Although the internet and social media have opened up our access to news, resources and methods of entertainment like never before, this freedom comes with consequences. We are deluged with information, diversions and opinions 24 hours a day and this can affect our mood and wellbeing hugely. During especially worrying times such as a pandemic, exaggerated, or fake news stories can circulate widely with scary suggestions and speculation abounding that can seriously affect even the most sanguine individual’s anxiety levels.

There are two key ways to help mitigate against this very real threat. First of all, reduce your exposure to the information overload. Pick a time in the day when you will look at the internet or check out Coronavirus news stories and updates. Do not look at anything outside of these times. Secondly, employ critical thinking when assessing the likelihood that the story or opinion you are reading or taking in is true or not. Stick to reputable news and information sources, such as Government briefings and articles or programmes from trusted media outlets. If you are concerned about what you are reading or watching, or feel your mental health becoming adversely affected by it, speak to, email or text a level-headed friend or family member for a reality check.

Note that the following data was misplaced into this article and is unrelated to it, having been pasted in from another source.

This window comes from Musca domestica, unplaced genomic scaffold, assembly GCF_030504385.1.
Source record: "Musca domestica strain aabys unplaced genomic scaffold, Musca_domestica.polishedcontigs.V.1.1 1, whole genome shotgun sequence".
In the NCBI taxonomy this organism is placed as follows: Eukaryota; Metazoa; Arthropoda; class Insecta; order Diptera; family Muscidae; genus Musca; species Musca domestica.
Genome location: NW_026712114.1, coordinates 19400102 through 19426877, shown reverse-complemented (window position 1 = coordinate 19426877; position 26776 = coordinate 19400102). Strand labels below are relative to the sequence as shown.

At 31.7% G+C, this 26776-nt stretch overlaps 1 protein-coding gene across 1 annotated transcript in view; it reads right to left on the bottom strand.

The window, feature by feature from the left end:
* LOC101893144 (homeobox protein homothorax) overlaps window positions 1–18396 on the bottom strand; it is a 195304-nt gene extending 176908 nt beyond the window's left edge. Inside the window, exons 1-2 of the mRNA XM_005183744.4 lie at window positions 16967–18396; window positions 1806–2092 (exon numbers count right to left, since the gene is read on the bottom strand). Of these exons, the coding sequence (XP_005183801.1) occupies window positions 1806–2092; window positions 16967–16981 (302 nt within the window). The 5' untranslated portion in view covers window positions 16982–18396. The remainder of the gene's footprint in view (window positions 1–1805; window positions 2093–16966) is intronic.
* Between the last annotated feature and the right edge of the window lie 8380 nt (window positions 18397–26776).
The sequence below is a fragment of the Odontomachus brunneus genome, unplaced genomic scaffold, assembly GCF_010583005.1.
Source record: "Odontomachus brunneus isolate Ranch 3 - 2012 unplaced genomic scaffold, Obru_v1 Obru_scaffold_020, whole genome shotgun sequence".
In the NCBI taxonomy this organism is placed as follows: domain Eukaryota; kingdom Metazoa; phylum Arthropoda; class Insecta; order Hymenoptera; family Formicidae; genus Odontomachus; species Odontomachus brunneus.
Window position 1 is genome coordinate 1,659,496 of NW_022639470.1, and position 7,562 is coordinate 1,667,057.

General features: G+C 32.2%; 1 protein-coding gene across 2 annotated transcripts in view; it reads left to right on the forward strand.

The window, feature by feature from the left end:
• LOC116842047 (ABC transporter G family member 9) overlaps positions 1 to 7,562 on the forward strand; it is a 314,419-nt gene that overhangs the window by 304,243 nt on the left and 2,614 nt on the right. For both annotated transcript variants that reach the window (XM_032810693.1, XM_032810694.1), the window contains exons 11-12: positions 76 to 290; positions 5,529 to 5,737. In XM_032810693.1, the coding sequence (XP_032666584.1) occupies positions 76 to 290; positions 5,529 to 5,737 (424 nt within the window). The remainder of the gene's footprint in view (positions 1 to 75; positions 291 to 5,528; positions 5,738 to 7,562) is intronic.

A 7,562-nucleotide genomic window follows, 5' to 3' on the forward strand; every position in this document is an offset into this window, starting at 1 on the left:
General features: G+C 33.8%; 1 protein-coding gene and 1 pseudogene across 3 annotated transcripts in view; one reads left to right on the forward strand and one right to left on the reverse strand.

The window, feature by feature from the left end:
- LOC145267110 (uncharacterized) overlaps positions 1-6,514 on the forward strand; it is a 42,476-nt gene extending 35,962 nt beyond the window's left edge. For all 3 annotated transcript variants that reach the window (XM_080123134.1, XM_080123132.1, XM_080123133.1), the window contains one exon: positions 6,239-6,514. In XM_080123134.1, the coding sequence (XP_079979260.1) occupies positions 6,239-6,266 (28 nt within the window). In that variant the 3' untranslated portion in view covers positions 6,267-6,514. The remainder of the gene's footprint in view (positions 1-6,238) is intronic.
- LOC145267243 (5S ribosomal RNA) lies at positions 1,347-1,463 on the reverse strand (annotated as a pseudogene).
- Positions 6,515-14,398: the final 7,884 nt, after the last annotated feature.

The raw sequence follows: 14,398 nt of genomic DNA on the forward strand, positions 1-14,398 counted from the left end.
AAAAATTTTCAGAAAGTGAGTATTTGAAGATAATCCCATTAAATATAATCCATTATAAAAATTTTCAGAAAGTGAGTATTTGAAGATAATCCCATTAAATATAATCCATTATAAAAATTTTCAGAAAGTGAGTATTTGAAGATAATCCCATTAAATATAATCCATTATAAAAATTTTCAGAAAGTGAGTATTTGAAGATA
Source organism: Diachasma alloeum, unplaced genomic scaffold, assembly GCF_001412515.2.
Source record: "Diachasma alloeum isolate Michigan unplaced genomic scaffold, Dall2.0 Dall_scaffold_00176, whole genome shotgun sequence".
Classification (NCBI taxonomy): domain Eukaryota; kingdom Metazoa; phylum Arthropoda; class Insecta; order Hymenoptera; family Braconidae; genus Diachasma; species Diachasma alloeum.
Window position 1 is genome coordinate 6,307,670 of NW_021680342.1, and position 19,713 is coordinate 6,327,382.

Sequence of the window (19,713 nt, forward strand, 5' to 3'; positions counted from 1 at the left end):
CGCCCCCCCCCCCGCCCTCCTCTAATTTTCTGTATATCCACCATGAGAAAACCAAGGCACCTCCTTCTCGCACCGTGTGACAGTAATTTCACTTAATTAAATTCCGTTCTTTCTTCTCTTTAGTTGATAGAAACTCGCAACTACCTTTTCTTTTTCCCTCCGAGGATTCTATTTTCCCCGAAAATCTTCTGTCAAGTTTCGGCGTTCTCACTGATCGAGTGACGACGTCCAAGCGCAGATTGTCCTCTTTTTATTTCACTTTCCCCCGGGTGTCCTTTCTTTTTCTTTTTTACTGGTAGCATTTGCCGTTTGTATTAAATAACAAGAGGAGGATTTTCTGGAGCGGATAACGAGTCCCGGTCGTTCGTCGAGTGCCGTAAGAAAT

Maintaining A Positive Outlook

Language is a very important aspect of how we train our minds to cope in trying circumstances. Compare the statement, “I’m stuck at home and can’t see my friends or do what I want to do,” with, “I am staying safe at home to help reduce the burden on the NHS and to help protect vulnerable members of society.” The first sentence focusses on what the person is missing out on, and negative feelings of being trapped. The second looks out towards the wider community and offers reassurance that the person is staying safe and helping others to do the same.

From a work perspective, it is equally vital to stay positive and as productive as possible. If you are still working, check in with your manager and team regularly to reassure yourself that they are alright and that your workload is progressing and on track. Make time for social contact too, if appropriate and help each other stay connected with the outside world. As you would in a physical office setting, look out for signs of mental distress or concerns affecting anyone within your teams and reach out to anyone who is struggling, or direct them to the appropriate resources, such as HR, an in-house psychologist or counselling service or a senior manager.

Looking For More Support?

If your workplace has access to tools and training programmes such as Mental Health First Aid, this can also be a valuable tool to strengthen people’s resilience in the face of these challenging times, as well as to share coping strategies to help keep things on an even keel. Please get in touch if you would like to find out more about how Mental Health First Aid can help you and your work colleagues get through this current period of working from home, continuing as key workers or handling the change of pace that comes with furloughing or losing an existing role, or adjusting to a new one. Keep on keeping on – and stay safe!


[1] Source: https://www.mentalhealth.org.uk/a-to-z/p/physical-health-and-mental-health

[2] https://www.psychologytoday.com/gb/blog/the-athletes-way/201510/face-face-social-contact-reduces-risk-depression

Post Author: Gayle Young